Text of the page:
The housing crunch in Western Australia worsened in December, with the supply of properties for sale and rent in Western Australia hitting a 12-year low, according to the Real Estate Institute of Western Australia.
Data from reiwa.com showed the number of properties for sale in the state dropped to 6931 at the end of December.
That’s the lowest figure recorded since August 2010, when there were 6858 listings and the state’s population was 22 per cent lower than its current level.
While a dip was to be expected given the festive season slowdown, the December figures represented a 10.8 per cent drop on the year prior, REIWA Chief Executive Officer Cath Hart said.
Some of the reduction was likely due to issues in the construction sector, but could also be due to rising interest rates, she explained.
She added that Western Australia’s housing supply was unlikely to improve in the short term.
“While our members are reporting they have sellers who are planning to list in January, we do
not expect listings to rise significantly while interest rate uncertainty remains,” Ms Hart said.
The number of properties for rent on reiwa.com was 1443 at the end of December,
22 per cent lower than the 1870 reported at the end of November and 23.1 per cent less than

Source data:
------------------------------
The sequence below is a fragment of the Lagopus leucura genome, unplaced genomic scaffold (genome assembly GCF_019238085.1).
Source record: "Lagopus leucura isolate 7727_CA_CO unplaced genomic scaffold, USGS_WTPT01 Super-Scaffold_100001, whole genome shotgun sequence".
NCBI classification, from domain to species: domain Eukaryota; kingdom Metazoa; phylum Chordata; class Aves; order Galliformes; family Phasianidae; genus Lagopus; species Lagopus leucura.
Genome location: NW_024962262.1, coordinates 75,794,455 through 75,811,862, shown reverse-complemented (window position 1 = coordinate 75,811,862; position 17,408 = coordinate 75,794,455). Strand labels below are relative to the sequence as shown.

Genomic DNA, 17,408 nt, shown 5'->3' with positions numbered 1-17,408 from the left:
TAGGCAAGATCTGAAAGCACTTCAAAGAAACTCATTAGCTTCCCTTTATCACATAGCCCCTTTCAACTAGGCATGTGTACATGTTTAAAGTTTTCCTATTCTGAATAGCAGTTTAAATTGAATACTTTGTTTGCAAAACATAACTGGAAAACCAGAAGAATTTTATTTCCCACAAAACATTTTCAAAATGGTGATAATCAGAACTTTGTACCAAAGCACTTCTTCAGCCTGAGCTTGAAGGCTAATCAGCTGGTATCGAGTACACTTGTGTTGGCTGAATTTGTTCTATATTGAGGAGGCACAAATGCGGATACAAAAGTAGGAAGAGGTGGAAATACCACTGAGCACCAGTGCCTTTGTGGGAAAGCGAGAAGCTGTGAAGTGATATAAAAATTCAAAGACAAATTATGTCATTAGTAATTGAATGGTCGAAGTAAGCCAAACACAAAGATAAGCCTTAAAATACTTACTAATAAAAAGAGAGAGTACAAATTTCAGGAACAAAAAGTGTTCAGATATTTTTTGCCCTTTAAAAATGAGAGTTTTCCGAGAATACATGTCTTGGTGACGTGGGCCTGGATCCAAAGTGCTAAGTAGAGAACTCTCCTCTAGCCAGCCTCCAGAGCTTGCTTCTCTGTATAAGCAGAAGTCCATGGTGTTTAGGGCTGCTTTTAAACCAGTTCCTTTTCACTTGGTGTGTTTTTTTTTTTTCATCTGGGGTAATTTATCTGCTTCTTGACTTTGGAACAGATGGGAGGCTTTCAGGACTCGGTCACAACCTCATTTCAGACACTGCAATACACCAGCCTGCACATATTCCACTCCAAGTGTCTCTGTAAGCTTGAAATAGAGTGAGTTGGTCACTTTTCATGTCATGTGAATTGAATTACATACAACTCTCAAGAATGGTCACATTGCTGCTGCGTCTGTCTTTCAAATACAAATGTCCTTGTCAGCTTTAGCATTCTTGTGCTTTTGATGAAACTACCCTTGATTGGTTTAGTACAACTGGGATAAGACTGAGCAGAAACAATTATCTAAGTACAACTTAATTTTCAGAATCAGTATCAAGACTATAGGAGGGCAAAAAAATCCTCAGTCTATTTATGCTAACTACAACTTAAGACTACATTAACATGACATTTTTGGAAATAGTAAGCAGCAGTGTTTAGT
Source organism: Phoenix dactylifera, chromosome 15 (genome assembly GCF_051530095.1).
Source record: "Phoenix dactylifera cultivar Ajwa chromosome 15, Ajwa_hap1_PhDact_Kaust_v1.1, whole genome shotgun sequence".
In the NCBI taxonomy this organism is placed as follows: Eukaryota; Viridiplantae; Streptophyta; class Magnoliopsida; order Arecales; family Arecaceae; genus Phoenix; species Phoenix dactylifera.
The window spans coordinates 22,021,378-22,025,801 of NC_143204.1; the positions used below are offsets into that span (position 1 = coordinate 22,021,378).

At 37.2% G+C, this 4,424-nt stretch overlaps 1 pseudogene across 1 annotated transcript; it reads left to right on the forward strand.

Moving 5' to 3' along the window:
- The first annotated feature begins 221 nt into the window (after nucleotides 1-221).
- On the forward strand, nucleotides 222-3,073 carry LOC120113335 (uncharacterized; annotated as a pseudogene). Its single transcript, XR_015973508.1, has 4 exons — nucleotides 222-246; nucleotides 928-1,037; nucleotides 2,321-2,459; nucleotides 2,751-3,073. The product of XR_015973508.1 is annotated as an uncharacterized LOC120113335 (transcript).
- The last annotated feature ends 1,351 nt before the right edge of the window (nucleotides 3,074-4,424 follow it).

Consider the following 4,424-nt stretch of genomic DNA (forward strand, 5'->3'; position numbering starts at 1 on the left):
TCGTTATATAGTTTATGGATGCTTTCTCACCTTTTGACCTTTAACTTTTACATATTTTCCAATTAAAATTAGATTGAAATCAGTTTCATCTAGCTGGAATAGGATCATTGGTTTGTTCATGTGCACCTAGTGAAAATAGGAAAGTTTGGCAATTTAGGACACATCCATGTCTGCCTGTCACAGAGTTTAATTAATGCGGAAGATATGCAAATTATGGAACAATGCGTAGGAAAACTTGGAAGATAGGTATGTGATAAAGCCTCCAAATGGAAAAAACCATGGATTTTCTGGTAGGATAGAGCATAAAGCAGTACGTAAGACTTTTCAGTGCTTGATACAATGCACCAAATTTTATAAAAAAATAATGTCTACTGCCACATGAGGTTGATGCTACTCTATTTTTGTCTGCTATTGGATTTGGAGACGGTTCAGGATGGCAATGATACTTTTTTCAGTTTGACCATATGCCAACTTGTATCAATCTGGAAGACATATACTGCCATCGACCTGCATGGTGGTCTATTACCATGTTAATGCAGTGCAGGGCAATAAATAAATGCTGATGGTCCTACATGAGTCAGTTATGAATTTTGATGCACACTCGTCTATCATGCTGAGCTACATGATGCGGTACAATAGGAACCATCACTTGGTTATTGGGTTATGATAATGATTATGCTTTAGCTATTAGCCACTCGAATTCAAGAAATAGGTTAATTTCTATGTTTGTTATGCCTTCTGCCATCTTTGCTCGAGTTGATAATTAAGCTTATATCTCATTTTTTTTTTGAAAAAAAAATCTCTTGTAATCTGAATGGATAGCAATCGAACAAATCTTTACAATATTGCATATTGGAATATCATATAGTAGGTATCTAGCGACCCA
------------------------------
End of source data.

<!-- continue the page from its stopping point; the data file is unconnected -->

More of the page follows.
the same time in 2021.
“Rental listings also usually experience a seasonal decline, but we haven’t seen numbers this
low since early November 2010 when there were 1415 properties available for rent on
reiwa.com,” Ms Hart said.
Returning investors could ease shortfall
Despite this reduction there were signs that the long-term health of WA’s rental market was improving.
“It’s been very challenging for tenants but there are some positive signs for the year ahead,” Ms Hart said.
“After seeing investors leaving the market in the past two years, with more than 18,000 fewer
rentals now since the peak in January 2021, bond data shows the decline has eased and the
number of rentals in WA has been fairly stable since October.”
There were also early indications that investors were returning, which would help add supply to the rental market.
“Our members are also reporting increasing interest, particularly from eastern state investors
who see value in WA’s house prices and the potential for strong rental returns,” Ms Hart said.
“This is a positive indication in regard to boosting rental stock levels but it will take some time for
this to flow on to tenants.”
While the number of properties for sale and rent are at similar levels to 2010, the state’s population
has grown since then.
Strong growth suburbs revealed
Ms Hart said the stability of Perth’s home prices, confirmed by the latest release of CoreLogic data, was “good news” for buyers and sellers.
CoreLogic’s December Home Value Index update showed values in Perth rose 0.1 per cent over the month.
The city’s top suburbs for median price growth in December were Applecross (up 4.9 per cent to $1.8 million), Gwelup (up 4.2 per cent to $1.13 million), Balcatta (up 3.1. per cent to $570,000), South Yunderup (up 2.8 per cent to $533,000), Wembley (up 2.8 per cent to $1.48 million) and Bicton (up 2.2 per cent to $1.38 million).